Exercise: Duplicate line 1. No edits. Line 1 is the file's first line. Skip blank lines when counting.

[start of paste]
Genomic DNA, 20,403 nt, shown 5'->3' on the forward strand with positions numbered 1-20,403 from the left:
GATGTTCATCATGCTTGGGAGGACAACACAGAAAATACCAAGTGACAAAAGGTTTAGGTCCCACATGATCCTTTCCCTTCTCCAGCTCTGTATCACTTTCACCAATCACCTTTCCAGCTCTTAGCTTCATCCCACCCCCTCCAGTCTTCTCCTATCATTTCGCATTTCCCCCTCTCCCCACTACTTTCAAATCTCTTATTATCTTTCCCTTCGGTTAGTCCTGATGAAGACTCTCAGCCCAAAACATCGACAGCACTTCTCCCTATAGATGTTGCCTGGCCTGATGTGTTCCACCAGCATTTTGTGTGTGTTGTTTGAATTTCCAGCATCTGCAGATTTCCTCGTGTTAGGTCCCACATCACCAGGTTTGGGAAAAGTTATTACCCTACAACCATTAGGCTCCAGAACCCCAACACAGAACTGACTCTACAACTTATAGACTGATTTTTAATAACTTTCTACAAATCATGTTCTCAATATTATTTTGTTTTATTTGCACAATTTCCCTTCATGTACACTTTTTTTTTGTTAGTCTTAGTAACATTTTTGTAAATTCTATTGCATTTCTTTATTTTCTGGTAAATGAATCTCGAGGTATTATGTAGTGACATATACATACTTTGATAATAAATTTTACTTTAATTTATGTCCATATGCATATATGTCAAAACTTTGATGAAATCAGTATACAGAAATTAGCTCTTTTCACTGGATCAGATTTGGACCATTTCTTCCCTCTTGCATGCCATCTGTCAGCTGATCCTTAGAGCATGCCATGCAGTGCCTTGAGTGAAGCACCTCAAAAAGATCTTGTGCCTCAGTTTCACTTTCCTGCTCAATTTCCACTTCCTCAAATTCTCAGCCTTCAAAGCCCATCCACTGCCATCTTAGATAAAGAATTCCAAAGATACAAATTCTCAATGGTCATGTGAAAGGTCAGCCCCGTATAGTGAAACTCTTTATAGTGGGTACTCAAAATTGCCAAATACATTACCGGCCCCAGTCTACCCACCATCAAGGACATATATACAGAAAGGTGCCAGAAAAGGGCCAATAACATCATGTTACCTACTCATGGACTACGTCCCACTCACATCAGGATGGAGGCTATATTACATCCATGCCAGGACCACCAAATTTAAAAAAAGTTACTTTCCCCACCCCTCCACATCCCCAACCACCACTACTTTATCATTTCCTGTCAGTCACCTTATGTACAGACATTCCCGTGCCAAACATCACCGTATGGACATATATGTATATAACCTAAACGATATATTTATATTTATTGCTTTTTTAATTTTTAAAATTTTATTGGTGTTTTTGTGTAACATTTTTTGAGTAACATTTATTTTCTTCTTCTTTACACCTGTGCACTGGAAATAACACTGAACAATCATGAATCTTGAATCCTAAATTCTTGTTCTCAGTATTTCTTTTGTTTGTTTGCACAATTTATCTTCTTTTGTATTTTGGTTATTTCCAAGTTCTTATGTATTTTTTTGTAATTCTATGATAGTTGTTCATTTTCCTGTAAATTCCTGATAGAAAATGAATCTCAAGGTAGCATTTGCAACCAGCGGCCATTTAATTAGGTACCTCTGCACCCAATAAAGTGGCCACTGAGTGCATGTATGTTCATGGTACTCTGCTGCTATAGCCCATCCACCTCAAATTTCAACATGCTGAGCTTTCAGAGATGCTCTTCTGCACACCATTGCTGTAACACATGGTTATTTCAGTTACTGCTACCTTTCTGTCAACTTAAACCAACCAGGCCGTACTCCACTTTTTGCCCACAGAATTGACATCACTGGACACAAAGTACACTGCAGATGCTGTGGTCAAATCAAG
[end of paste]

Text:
Genomic DNA, 20,403 nt, shown 5'->3' on the forward strand with positions numbered 1-20,403 from the left: